Issue No. 1, Article 1/March 16, 2005
What Lies in Store for Us in 2005?
For many reasons, 2005 should be an interesting year in the annals of pest management. The portent for soybean rust has captured the attention of virtually everyone involved with agriculture in soybean-growing areas of North America, and plans to look for it, confirm its presence in soybean fields, report it to everyone within the U.S. government, and "attack" it already are in place. From an entomological perspective, management issues associated with western corn rootworms and concern about an outbreak of soybean aphids also have garnered considerable attention. And in the weed-control arena, continuing concerns about the development of resistance to glyphosate keep weed scientists alert to reports of glyphosate performance problems. Toss in the other pathogens, insects, and weeds that can threaten corn and soybean yields; add a pinch of the current reports/rumors of corn already being planted; and we have the recipe for an intriguing pest management stew this year.
Extension specialists in the Department of Crop Sciences at the University of Illinois and University of Illinois Extension educators are well aware of the types of pest management issues that could develop in 2005. Although we have always recognized the importance of timely reporting of developing pest situations and crop conditions, our sense for timely reporting may be even more acute this year. We also recognize that objectivity and accuracy in our reporting are of utmost importance. Therefore, we will strive to provide timely, objective, and accurate reports, as well as the occasional commentary or editorial, in the pages (electronic or otherwise) of the Bulletin throughout 2005. We sincerely hope that you refer to the pages of the Bulletin as a primary source for "pest management and crop development information for Illinois" (the Bulletin's tag line).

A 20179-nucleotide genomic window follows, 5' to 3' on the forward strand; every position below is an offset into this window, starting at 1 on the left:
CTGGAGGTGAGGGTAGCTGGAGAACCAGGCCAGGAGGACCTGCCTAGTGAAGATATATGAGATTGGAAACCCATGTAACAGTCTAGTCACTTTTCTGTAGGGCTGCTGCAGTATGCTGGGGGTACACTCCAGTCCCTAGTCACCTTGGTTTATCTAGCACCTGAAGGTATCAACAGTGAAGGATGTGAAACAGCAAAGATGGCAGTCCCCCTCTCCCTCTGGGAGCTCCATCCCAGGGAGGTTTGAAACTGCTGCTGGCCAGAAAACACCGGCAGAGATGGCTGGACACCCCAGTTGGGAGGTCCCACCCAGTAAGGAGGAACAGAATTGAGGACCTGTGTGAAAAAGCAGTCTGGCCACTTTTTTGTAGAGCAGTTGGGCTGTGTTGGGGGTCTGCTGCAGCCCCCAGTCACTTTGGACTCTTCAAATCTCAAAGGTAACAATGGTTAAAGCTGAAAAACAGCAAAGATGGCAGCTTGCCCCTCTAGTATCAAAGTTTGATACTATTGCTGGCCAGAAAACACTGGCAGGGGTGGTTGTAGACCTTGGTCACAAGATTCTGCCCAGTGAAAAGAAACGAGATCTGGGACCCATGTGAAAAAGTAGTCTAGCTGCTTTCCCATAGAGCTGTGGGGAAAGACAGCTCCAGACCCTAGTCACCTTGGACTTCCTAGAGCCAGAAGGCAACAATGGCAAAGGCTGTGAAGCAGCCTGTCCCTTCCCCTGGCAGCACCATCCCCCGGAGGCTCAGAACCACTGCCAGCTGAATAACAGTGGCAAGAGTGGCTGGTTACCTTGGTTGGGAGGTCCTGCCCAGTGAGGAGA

I have stated repeatedly in this annual "new year" article how valuable your reports are for us. I state this again and emphasize that your accurate reporting in 2005 may be more vital than ever before. With so many potential nerve-wracking pest problems this year, nonconfirmed reports and "crying wolf" could result in an exploitation of pest-control practices the likes of which we have not experienced in years. (As you may have heard me say during presentations at educational meetings this winter, the advances we have made through IPM may be seriously challenged in 2005.) Therefore, you play a critical role in helping to preserve some good sense in making pest management decisions in 2005. The eyes of the world will be focused on the way in which we respond to pest threats this year, so we should respect our role as leaders of crop production and the practice of pest management, and act accordingly. I thank you in advance for all of the invaluable input you will provide throughout the forthcoming growing season.
I remind readers that you can subscribe to receive e-mail notification of the availability of the most recent issue of the Bulletin on the Web, which usually occurs on Thursday afternoons. The "subscription" is free, and completing the subscription form takes only a couple of minutes. The e-mail notification provides thumbnail summaries of each article published in the most current issue.
On behalf of all of the authors who contribute to the Bulletin, I thank you for your continued support of our efforts and your interest in the information we provide. I also invite you to offer suggestions about ways of improving the Bulletin--in delivery, appearance, navigability, features, or you name it. As users of our information, you have considerable say in the manner in which we present our information. Your input is invaluable. Now, here's to a terrific 2005 growing season.--Kevin Steffey